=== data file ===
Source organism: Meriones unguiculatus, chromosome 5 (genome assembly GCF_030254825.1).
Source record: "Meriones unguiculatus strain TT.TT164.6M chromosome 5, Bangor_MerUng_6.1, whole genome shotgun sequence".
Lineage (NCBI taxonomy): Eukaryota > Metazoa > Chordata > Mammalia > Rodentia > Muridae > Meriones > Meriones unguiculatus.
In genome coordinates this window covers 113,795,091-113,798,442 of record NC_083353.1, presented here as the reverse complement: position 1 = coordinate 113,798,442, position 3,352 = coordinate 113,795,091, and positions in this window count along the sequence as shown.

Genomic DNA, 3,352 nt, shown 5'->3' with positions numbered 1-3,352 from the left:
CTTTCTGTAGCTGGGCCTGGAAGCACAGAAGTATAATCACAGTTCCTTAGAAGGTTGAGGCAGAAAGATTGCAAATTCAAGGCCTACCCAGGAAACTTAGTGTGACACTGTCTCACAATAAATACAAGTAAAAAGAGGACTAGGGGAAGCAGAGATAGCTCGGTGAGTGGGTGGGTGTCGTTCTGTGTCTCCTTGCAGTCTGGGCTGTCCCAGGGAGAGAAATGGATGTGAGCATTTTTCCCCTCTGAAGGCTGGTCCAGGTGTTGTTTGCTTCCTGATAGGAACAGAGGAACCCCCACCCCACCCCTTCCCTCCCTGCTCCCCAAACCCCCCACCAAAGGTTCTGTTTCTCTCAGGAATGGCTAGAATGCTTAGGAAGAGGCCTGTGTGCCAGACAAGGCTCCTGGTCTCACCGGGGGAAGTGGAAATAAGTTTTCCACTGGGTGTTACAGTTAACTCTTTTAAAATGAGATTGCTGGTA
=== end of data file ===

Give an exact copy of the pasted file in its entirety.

Source organism: Meriones unguiculatus, chromosome 5 (genome assembly GCF_030254825.1).
Source record: "Meriones unguiculatus strain TT.TT164.6M chromosome 5, Bangor_MerUng_6.1, whole genome shotgun sequence".
Lineage (NCBI taxonomy): Eukaryota > Metazoa > Chordata > Mammalia > Rodentia > Muridae > Meriones > Meriones unguiculatus.
In genome coordinates this window covers 113,795,091-113,798,442 of record NC_083353.1, presented here as the reverse complement: position 1 = coordinate 113,798,442, position 3,352 = coordinate 113,795,091, and positions in this window count along the sequence as shown.

Genomic DNA, 3,352 nt, shown 5'->3' with positions numbered 1-3,352 from the left:
CTTTCTGTAGCTGGGCCTGGAAGCACAGAAGTATAATCACAGTTCCTTAGAAGGTTGAGGCAGAAAGATTGCAAATTCAAGGCCTACCCAGGAAACTTAGTGTGACACTGTCTCACAATAAATACAAGTAAAAAGAGGACTAGGGGAAGCAGAGATAGCTCGGTGAGTGGGTGGGTGTCGTTCTGTGTCTCCTTGCAGTCTGGGCTGTCCCAGGGAGAGAAATGGATGTGAGCATTTTTCCCCTCTGAAGGCTGGTCCAGGTGTTGTTTGCTTCCTGATAGGAACAGAGGAACCCCCACCCCACCCCTTCCCTCCCTGCTCCCCAAACCCCCCACCAAAGGTTCTGTTTCTCTCAGGAATGGCTAGAATGCTTAGGAAGAGGCCTGTGTGCCAGACAAGGCTCCTGGTCTCACCGGGGGAAGTGGAAATAAGTTTTCCACTGGGTGTTACAGTTAACTCTTTTAAAATGAGATTGCTGGTA